Alibaba’s former executive chairman Jack Ma’s family fortune manager Blue Pool Capital invested in a gaming company specializing in nonfungible tokens (NFTs). Regional neighbors are looking into digital currency plans. Japanese officials said they are hoping to clarify whether to issue a central bank-backed digital yen by 2022. Vietnam Prime Minister asked the country’s central bank to research cryptocurrency. 

Jack Ma and Joe Tsai’s NFT investment


The world of blockchain moves fast, and nowhere does it move faster than China. Here’s what you need to know about China’s block-world in the week of June 30 to July 6.

  • Game developer and blockchain company Animoca Brands raised $50 million. Investors include Blue Pool Capital, Coinbase Ventures, Gobi Partners, and others. The Hong Kong company, founded in 2014 and valued at $1 billion, focuses on bringing digital property rights to video gamers using NFTs. Blue Pool Capital manages a portion of the $40 billion family fortune of Jack Ma, Alibaba’s former frontman, and $10 billion wealth of Joe Tsai, Alibaba’s executive vice-chairman. The private equity firm was best known for managing Joe Tsai’s purchase of NBA’s Brooklyn Nets. (Venture Beat)

Crypto exchange woes

  • London-based bank Barclays notified clients on July 5 that they would stop all UK clients from transferring funds to crypto exchange Binance. The bank told the Financial Times that the decision was to keep the client’s money safe and followed a regulatory warning against the digital asset exchange issued by UK’s Financial Conduct Authority. Founded in China, Binance quickly moved out of the country after it banned crypto trading in 2017. (Financial Times)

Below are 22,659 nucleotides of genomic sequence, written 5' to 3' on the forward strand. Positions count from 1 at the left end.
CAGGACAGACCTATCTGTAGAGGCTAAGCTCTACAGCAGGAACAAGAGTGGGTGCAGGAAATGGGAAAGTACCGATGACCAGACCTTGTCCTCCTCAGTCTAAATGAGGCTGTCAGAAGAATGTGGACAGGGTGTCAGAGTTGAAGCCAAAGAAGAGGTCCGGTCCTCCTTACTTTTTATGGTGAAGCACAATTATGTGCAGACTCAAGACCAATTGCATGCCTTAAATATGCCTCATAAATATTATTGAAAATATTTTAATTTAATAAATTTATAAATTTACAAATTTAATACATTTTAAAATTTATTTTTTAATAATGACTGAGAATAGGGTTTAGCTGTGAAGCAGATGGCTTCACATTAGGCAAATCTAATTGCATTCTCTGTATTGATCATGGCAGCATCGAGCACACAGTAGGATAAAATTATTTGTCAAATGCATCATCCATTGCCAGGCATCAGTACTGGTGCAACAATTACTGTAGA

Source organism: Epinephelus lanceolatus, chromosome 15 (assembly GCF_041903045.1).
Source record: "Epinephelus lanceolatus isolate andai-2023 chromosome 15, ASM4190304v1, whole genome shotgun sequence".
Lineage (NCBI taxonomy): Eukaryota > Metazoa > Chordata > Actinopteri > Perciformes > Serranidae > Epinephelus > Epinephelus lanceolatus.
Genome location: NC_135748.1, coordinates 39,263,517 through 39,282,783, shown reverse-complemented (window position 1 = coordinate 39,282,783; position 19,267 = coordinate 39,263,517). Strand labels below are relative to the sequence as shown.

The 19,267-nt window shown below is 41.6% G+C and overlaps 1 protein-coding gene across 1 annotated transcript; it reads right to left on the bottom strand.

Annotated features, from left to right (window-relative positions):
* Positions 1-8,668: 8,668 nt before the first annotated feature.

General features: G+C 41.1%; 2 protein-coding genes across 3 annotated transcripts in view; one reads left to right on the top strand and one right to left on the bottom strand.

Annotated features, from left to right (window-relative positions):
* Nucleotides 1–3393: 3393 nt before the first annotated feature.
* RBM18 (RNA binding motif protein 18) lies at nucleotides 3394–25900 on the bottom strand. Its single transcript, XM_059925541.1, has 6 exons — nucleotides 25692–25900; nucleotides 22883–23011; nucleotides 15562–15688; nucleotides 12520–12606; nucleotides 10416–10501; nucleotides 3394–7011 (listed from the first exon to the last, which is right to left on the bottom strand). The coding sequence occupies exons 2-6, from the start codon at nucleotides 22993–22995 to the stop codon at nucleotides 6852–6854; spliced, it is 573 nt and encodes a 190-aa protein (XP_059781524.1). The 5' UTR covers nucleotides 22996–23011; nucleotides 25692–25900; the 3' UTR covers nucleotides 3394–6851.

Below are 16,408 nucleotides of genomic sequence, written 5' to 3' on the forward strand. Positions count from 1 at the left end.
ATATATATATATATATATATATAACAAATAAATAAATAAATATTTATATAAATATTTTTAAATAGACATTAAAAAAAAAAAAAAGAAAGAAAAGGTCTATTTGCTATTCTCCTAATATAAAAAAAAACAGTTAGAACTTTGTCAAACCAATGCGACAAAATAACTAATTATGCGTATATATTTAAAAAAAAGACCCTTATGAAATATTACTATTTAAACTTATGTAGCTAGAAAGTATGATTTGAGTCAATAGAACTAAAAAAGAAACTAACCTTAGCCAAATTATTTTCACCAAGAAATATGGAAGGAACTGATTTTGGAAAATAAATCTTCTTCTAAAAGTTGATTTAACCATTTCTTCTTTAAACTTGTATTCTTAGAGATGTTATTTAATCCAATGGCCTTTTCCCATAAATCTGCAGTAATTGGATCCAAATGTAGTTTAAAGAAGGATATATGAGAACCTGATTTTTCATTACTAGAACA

• On July 1 Chinese bitcoin trading platform Huobi introduced a 24-hour delay to token withdrawal for all over-the-counter (OTC) trades. OTC trades are trades that happen directly between two parties without an intermediary such as a bank or exchange. The exchange’s decision aligns with China’s ongoing crackdown on OTC crypto trades. China banned crypto trading in 2017 while allowing OTC trading. According to Huobi, the new restriction on withdrawals will protect user assets and prevent losses caused by the inflow of risky funds. (CoinTelegraph

Japan’s digital yen plan, Vietnam studies crypto

  • Officials from Japan said the country will get more clarity on what to expect from a digital yen by 2022. Hideki Murai, who heads the ruling Liberal Democratic Party’s panel on digital currencies, told Reuters that “while no immediate decision will be made on whether to issue a CBDC, more details on its design may spur debate on how CBDC issuance could affect financial institutions.” CBDC refers to central bank digital currency. (Reuters)
  • Vietnam Prime Minister Phạm Minh Chính asked the country’s central bank to study and put through pilot projects on cryptocurrency in the next two years, local news reported on July 3. It is unclear whether the country plans to launch its own digital currency. Vietnam banned using bitcoin as payment in 2018. The central bank has not granted licenses for any cryptocurrency trading platforms. (Vietnam News)

Digital yuan trials

  • The Beijing Subway began digital yuan trial on June 30, accepting the central bank-backed digital currency for payments throughout the whole rail transit system. Subway passengers can use the Industrial and Commercial Bank of China’s mobile app to pay their fares. A new subway line in the eastern city of Suzhou, Metro Line 5, also started accepting payments through digital yuan. Passengers can use a mobile app to scan designated QR codes to purchase tickets. (Beijing SubwaySina Finance in Chinese)
  • The Chengdu government announced on July 2 that it is issuing RMB 12 million ($1.85 million) digital yuan through a lottery as part of a trial to promote the digital currency. The free digital money recipients, 100,000 residents, can use it for low carbon transportation services, including buying subway and bus tickets and shared bike rides. (The Block)

Julia is an intern at TechNode. After graduating from Harvard University, she worked in the entertainment industry with Chinese writers and directors. Since then, she has researched the international impact...

Qin is the managing editor at TechNode. Previously, she was a reporter at the South China Morning Post's Inkstone. Before that, she worked in the United States for five years. She was a senior video producer...